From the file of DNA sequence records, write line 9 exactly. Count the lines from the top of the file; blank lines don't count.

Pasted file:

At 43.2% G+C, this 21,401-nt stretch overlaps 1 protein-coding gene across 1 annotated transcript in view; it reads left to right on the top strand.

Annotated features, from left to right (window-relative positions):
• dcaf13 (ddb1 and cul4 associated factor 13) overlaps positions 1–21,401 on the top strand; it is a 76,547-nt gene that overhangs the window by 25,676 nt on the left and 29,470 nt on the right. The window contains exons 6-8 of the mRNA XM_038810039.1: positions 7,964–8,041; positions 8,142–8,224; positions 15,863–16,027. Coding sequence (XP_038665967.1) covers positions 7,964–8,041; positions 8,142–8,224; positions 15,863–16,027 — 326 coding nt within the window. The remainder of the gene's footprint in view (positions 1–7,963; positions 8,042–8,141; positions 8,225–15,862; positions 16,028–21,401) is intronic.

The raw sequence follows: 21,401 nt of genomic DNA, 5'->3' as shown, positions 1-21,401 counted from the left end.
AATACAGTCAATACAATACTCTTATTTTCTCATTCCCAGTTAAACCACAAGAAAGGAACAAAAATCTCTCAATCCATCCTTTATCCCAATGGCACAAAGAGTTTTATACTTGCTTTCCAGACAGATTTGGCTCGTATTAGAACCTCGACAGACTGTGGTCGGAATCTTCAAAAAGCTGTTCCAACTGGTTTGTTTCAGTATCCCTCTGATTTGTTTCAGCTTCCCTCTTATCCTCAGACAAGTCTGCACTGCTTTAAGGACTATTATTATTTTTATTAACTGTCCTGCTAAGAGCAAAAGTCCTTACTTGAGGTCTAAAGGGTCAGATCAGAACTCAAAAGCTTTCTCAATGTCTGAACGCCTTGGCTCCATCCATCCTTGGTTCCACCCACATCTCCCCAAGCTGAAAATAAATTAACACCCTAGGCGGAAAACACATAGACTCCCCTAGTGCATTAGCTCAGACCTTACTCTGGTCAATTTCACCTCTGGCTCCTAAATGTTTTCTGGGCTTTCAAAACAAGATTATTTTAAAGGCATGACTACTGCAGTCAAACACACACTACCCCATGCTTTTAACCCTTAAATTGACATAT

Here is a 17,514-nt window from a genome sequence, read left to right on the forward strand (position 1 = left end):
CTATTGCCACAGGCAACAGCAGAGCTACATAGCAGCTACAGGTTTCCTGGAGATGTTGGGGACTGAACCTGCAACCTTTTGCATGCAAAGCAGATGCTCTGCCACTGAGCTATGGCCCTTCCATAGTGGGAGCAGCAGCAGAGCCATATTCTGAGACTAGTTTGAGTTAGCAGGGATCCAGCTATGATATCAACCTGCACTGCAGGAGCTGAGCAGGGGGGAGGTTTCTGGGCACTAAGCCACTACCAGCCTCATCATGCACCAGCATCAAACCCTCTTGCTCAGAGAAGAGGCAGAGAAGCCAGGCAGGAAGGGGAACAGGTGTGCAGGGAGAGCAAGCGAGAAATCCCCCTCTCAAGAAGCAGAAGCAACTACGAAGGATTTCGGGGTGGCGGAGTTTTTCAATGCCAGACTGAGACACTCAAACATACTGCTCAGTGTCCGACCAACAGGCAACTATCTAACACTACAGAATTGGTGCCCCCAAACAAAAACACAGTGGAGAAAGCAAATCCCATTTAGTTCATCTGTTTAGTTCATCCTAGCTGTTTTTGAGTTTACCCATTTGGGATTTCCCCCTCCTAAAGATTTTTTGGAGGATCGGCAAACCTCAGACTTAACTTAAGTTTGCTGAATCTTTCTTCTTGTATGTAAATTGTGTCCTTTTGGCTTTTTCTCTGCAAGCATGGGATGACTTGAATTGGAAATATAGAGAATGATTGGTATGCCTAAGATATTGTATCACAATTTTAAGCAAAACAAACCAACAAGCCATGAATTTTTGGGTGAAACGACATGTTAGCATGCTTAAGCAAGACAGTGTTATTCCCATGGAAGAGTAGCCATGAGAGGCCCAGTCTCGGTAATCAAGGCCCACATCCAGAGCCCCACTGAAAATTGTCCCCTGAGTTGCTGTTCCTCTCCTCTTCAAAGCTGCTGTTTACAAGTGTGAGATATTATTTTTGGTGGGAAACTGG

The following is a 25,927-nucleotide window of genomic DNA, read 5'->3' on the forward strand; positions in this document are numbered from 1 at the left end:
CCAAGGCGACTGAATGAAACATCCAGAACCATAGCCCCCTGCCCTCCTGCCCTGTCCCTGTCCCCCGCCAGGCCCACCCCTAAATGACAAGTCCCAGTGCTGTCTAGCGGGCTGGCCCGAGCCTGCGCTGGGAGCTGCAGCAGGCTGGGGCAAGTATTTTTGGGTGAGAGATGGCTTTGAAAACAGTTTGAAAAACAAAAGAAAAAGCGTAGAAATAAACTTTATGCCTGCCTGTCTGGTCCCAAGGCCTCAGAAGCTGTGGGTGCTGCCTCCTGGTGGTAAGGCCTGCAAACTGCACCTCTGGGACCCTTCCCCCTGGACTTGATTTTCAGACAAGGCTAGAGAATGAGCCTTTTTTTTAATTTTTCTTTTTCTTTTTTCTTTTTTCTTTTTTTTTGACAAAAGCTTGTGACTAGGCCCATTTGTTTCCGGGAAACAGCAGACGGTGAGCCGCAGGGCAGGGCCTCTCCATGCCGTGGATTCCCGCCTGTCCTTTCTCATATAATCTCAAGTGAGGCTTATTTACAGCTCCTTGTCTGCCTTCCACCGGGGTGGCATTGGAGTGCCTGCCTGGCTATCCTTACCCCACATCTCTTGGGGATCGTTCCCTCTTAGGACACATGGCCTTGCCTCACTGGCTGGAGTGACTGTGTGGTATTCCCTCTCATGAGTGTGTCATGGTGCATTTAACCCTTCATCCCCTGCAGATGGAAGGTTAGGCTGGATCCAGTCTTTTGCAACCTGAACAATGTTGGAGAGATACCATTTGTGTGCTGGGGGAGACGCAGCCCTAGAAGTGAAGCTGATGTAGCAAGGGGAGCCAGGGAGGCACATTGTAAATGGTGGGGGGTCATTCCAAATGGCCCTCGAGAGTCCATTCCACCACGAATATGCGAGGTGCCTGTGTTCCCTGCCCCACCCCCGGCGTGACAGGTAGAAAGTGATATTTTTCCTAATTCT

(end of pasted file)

CCAAGGCGACTGAATGAAACATCCAGAACCATAGCCCCCTGCCCTCCTGCCCTGTCCCTGTCCCCCGCCAGGCCCACCCCTAAATGACAAGTCCCAGTGCTGTCTAGCGGGCTGGCCCGAGCCTGCGCTGGGAGCTGCAGCAGGCTGGGGCAAGTATTTTTGGGTGAGAGATGGCTTTGAAAACAGTTTGAAAAACAAAAGAAAAAGCGTAGAAATAAACTTTATGCCTGCCTGTCTGGTCCCAAGGCCTCAGAAGCTGTGGGTGCTGCCTCCTGGTGGTAAGGCCTGCAAACTGCACCTCTGGGACCCTTCCCCCTGGACTTGATTTTCAGACAAGGCTAGAGAATGAGCCTTTTTTTTAATTTTTCTTTTTCTTTTTTCTTTTTTCTTTTTTTTTGACAAAAGCTTGTGACTAGGCCCATTTGTTTCCGGGAAACAGCAGACGGTGAGCCGCAGGGCAGGGCCTCTCCATGCCGTGGATTCCCGCCTGTCCTTTCTCATATAATCTCAAGTGAGGCTTATTTACAGCTCCTTGTCTGCCTTCCACCGGGGTGGCATTGGAGTGCCTGCCTGGCTATCCTTACCCCACATCTCTTGGGGATCGTTCCCTCTTAGGACACATGGCCTTGCCTCACTGGCTGGAGTGACTGTGTGGTATTCCCTCTCATGAGTGTGTCATGGTGCATTTAACCCTTCATCCCCTGCAGATGGAAGGTTAGGCTGGATCCAGTCTTTTGCAACCTGAACAATGTTGGAGAGATACCATTTGTGTGCTGGGGGAGACGCAGCCCTAGAAGTGAAGCTGATGTAGCAAGGGGAGCCAGGGAGGCACATTGTAAATGGTGGGGGGTCATTCCAAATGGCCCTCGAGAGTCCATTCCACCACGAATATGCGAGGTGCCTGTGTTCCCTGCCCCACCCCCGGCGTGACAGGTAGAAAGTGATATTTTTCCTAATTCT